How to start running again during lockdown

How to start running again during lockdown

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If you’re thinking of starting running again, then running during lockdown just might be the perfect time to start. But you may be wondering how to start running again in today’s climate.

While gyms and fitness studios are closed across the world, outdoor sports like running have seen a surge in popularity as people try to get their daily dose of exercise.

Running offers you the chance to get away from your house, and the people within it, and helps alleviate symptoms of stress, anxiety and depression.

The feeling you get after a run is really like no other. 

It also adds that much needed structure to your day. 

If you’re ready to start running again, then I’ve got some essential tips and advice that you can apply immediately to make this transition a whole lot easier.

Running can be tough, but with the right support and motivation, you can make it into a regular habit.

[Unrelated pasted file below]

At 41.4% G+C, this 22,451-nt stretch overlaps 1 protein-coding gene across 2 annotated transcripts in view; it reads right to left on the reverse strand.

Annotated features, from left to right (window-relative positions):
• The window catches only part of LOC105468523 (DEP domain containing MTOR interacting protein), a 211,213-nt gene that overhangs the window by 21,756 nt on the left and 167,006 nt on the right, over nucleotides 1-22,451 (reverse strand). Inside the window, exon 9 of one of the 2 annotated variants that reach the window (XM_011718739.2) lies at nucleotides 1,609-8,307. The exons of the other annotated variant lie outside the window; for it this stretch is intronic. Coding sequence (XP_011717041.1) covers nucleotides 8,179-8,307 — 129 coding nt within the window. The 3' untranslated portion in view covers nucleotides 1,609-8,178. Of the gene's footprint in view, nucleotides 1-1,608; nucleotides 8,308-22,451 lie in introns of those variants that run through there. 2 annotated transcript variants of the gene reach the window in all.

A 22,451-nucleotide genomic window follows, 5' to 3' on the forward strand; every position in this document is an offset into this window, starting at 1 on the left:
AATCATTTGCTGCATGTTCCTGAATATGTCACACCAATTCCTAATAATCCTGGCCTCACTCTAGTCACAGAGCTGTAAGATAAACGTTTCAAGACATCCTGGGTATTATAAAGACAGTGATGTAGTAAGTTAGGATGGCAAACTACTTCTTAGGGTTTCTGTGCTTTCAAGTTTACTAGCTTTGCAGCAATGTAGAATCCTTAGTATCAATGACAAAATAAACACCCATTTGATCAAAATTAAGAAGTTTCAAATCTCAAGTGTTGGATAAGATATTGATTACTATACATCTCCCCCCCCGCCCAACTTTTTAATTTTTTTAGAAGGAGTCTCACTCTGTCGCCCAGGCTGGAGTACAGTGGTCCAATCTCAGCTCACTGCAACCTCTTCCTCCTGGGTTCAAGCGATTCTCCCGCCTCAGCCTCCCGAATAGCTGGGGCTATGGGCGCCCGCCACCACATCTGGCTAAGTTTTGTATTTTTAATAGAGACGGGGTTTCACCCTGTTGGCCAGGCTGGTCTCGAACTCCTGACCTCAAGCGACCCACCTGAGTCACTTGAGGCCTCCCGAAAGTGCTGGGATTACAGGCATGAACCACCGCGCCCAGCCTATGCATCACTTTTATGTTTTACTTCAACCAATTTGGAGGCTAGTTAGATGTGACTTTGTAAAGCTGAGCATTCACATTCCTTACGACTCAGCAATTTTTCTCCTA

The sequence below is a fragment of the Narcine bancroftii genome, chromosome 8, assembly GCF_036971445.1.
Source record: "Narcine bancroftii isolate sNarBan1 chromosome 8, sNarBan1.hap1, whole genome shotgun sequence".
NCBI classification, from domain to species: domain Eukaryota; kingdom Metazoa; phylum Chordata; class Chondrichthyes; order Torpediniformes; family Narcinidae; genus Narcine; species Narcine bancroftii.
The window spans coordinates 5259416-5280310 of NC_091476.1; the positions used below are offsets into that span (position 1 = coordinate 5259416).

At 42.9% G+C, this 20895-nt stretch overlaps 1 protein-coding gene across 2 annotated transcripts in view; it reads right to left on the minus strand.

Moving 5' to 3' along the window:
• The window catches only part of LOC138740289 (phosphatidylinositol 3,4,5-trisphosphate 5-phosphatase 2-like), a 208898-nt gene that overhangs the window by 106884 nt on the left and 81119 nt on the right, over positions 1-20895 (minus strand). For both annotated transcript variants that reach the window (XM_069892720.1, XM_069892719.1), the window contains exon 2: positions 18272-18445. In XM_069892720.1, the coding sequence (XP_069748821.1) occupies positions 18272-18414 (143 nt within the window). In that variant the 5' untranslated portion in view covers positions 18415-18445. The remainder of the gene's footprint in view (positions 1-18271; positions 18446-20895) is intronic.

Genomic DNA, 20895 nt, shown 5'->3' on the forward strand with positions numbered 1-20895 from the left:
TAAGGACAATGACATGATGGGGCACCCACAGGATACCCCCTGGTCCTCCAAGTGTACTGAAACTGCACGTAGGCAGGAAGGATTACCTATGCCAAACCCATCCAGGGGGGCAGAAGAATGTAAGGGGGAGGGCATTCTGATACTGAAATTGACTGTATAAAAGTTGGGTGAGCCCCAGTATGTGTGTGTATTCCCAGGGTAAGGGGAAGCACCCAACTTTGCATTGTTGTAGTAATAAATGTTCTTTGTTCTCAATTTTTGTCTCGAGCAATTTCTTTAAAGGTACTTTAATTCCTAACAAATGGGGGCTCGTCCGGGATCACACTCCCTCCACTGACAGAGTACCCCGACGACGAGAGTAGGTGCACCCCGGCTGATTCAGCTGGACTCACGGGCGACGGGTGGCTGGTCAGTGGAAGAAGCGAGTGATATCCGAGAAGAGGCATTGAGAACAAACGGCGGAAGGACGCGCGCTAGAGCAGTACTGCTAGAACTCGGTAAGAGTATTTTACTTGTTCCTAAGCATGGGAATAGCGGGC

In this blog I’d like to share some tips on how to start running again during lockdown.

Tips for running during lockdown

Firstly, it’s important to point out that during lockdown there are some important safety points that you need to be aware of and follow.

Ensure you follow the social distancing rules in your area before you start running. This means staying the proper distance away from people.

Some cities have closed their parks and pathways to the public. As more and more people take up running, it can make finding open spaces harder. 

Check your city’s local guidelines when finding a spot to run. 

The World Health Organization (WHO) has also released guidelines on staying safe during lockdown.